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Best tablet 2022: Top tablets from Apple, Amazon, Samsung and more

, Reviews editor · ·
Analysis Interpretation of the news based on evidence, including data; projecting how events might unfold based on past events or how products and services compare against each other.

(Pocket-lint) - If you're trying to narrow down which tablets are the best currently available, you've come to the right place. In this guide, we'll be compiling the top tablets that we've tested for our dedicated reviews.

Only devices we've fully tested appear on this list, and we've tried to cover a range of budgets, operating systems and sizes to help you with your choice - not just the most premium and high-powered options.

And, while it's certainly true that the Apple iPad looms large over this product category, there's actually still plenty of choice on the market for those who want an Android tablet, or perhaps even something else entirely.

Another key thing to know before you skip to the featured tablets below is that newer options aren't always the best. The tablet market moves a lot slower than phones, so an option that's a couple of years old is still worth considering - even if it's not necessarily in our top selections.

For more things to consider when looking for a new tablet, read our section on what to consider before you buy. Without further ado, though, here are our top recommendations right now. 


  1. Apple iPad (2021)
  2. Apple iPad mini (2021)
  3. Amazon Fire 8 HD
  4. Samsung Galaxy Tab S8
  5. Apple iPad Air (2022)

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The Apple iPad (2021) is the entry point into the larger iPads, offering a 10.2-inch display, Smart Connector for keyboard and accessory support.

It misses a couple of features off its list compared to the more expensive iPads, such as Face ID, an anti-reflective display and True Tone, but this tablet remains one of the top affordable tablets money can buy at this size. Since most people just want a simple and standard option, this is typically our top recommendation.

It has the ideal performance for apps and media consumption, a very reasonable price point, Apple Pencil support (1st Generation) and iPadOS is excellent for multitasking. Despite numerous other iPad options, the iPad 10.2 (2021) is the perfect iPad option for many, as there's no better entry-level tablet around.

The entry-level Apple iPad won't be for everyone. So, with that in mind, here are four other hugely impressive tablets that you could consider.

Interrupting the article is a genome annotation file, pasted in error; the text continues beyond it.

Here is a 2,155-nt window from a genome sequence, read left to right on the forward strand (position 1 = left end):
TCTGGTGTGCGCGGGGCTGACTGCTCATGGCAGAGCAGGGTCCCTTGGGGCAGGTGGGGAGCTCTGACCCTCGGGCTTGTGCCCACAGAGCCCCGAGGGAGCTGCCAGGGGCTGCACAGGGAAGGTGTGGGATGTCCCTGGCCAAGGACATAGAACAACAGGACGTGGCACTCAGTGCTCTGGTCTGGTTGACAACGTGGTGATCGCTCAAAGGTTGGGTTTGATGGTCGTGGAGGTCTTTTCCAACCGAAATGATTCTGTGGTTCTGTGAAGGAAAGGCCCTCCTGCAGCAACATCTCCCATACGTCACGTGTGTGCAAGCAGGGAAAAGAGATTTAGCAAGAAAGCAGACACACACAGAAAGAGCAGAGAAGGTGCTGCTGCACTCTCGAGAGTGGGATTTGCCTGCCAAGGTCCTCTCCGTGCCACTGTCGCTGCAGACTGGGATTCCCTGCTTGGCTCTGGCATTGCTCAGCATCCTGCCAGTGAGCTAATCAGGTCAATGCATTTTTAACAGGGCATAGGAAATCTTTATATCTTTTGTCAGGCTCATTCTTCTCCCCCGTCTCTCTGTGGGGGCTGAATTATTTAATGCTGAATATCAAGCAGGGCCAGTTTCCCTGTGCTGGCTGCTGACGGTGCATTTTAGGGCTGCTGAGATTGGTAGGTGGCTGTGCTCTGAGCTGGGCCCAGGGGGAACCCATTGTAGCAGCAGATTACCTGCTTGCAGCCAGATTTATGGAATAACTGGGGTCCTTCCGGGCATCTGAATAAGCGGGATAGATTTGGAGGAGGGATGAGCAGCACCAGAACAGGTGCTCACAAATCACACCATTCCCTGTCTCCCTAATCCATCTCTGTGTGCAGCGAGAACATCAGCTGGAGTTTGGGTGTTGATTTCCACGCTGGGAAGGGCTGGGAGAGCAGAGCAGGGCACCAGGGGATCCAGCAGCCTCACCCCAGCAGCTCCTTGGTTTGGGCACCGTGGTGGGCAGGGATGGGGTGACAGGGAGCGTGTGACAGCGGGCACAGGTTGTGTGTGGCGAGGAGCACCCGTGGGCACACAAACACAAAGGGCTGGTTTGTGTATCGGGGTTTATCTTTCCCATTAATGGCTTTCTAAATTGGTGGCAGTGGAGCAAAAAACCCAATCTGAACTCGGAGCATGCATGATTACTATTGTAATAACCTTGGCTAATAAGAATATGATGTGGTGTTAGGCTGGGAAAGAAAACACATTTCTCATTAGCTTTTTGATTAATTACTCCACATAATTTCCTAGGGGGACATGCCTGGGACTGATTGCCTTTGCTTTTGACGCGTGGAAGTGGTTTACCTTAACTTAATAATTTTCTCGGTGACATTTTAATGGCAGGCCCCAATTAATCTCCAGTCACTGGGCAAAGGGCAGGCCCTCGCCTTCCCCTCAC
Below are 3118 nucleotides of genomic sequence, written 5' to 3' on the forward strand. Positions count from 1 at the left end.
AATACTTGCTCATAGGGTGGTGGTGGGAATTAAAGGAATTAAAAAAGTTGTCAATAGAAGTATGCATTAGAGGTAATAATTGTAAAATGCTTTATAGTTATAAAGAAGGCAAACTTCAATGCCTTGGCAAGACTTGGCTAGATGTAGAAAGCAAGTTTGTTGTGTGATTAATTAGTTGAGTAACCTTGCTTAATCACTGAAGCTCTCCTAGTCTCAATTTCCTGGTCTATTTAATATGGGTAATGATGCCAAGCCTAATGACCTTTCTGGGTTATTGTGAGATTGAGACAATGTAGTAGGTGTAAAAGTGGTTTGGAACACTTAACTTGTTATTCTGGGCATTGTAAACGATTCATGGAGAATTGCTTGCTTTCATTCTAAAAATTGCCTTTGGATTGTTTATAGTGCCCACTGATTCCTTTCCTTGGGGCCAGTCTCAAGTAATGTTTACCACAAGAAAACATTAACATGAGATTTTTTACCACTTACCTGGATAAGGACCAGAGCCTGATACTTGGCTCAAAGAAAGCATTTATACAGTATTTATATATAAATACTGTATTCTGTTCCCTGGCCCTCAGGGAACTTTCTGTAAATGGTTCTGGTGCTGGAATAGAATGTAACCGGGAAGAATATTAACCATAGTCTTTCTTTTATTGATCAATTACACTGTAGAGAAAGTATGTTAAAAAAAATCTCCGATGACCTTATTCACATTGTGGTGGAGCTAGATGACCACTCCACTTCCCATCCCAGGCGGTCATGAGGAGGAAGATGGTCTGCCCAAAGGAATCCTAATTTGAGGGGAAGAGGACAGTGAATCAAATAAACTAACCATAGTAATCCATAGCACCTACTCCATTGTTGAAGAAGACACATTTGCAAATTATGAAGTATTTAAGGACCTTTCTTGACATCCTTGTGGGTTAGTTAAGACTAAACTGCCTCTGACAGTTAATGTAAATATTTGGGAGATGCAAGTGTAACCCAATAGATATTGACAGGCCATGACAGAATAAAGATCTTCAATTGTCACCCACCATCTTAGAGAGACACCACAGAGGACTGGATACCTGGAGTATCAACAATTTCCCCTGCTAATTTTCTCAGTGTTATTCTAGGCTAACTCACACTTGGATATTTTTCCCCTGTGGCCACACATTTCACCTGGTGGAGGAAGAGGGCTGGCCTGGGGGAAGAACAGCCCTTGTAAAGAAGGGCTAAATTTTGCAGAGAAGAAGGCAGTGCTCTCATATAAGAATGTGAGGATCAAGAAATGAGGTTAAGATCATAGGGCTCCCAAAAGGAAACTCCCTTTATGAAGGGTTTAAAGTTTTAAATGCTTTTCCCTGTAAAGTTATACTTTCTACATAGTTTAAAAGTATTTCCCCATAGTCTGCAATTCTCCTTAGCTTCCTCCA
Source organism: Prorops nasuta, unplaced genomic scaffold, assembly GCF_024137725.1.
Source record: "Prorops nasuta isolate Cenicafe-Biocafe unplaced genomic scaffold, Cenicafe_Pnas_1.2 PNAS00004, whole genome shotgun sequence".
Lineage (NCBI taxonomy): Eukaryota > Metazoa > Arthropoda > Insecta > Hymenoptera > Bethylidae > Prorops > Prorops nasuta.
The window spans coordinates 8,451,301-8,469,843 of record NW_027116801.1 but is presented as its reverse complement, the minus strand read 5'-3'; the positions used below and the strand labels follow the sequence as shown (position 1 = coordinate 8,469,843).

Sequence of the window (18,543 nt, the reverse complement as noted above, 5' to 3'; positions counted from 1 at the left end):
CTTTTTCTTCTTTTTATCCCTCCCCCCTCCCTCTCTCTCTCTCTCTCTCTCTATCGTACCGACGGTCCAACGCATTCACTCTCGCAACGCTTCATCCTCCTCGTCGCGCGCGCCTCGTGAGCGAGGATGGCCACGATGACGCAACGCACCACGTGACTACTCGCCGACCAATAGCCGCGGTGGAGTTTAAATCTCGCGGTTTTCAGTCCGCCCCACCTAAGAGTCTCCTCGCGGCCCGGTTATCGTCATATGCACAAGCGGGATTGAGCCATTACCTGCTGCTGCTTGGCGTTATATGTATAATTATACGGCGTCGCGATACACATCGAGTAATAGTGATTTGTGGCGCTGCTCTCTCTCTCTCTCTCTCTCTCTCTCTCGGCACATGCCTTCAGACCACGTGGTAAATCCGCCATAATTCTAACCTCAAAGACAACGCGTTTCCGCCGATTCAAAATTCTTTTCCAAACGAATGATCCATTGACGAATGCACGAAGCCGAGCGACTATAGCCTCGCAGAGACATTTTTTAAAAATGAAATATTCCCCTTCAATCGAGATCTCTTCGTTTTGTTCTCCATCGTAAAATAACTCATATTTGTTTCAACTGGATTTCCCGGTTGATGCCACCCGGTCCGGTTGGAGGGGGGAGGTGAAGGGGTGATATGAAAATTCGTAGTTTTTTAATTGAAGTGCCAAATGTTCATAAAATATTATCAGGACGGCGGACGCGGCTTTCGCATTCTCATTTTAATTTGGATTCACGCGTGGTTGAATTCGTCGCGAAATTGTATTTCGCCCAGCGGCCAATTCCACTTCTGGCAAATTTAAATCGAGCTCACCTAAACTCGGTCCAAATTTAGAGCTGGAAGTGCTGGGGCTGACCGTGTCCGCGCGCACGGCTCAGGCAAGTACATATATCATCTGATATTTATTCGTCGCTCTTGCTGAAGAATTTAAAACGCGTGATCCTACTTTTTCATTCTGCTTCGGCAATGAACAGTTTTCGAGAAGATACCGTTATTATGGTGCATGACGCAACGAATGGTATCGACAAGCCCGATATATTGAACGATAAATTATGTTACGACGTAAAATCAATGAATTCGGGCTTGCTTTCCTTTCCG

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The Apple iPad mini finally has a new design, and it's a real triumph. Not only is it now slimmer and lighter than its predecessor, but it also manages to provide a bigger display size, thanks to a change in the bezel's shape.

A much more powerful option than other small tablets, the iPad mini is once again an attractive, compact option that's good for watching movies, playing games, and reading or writing on the go. These elements are true of every iPad, of course, but the fact you can do it all one-handed and then store this away much more easily is a real boon.

It's not quite able to replace your laptop, due to the fact the Smart Connector is saved for bigger models, but things like Apple Pencil (2nd Generation) support help this remain an extremely versatile slate. Our only true gripe, then, is that it bypasses Apple's more premium features, such as Face ID, MagSafe charging and ProMotion refresh rates.

However, even with those omissions and a fairly lofty price tag, this is still an absolute joy to use - so good, in fact, it commands its own space in the tablet market.

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The Fire HD 8 sits in a sweet spot between Amazon's value-pick Fire 7 and the larger Fire HD 10.

While the performance and features of the Fire HD 8 excel past those of the Fire 7, it also manages to outlast the Fire HD 10, making it a slightly more enticing proposition for those who want to travel with it.

The Fire HD 8 positions itself well for entertainment, especially for those who are Prime members, where the value for money cannot be disputed. Whether you're a globetrotter, looking for a travel tablet, or just something to entertain your kids, the Fire HD 8 is well worth considering. At this price point, there's very little else that comes close.

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If you're in the market for a premium Android tablet, Samsung's standard model is always a good place to start - and the Tab S8 is the latest in that line. 

We wouldn't say it represents the very best value for money, with few significant leaps forward from the Tab S7 that was released back in 2020, but, to its credit, it does actually tick a few boxes that others struggle to. Namely, this is one of the very few Android tablets with a design that rivals the iPad and pairs it with top-end power. 

The larger screen provided by the 12.4-inch AMOLED Tab S8+ will certainly appeal to some, and the 14.6-inch Tab S8 Ultra is another bracket of users entirely, but we think the standard Tab S8 is the pick of the bunch. 

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The fifth-generation iPad Air is an absolute triumph, delivering a superb midpoint between the entry-level iPad and the iPad Pro line, which is another leap forward in terms of performance and price. 

It's not cheap itself, coming with an asking price that puts it in competition with some premium tablets, but we really feel the value for money is excellent. Especially for those who have been considering a jump up from their older tablet (and less so if you're the owner of a 2020 iPad Air), the M1 processor, sleek design and ability to pair it with accessories are all huge wins.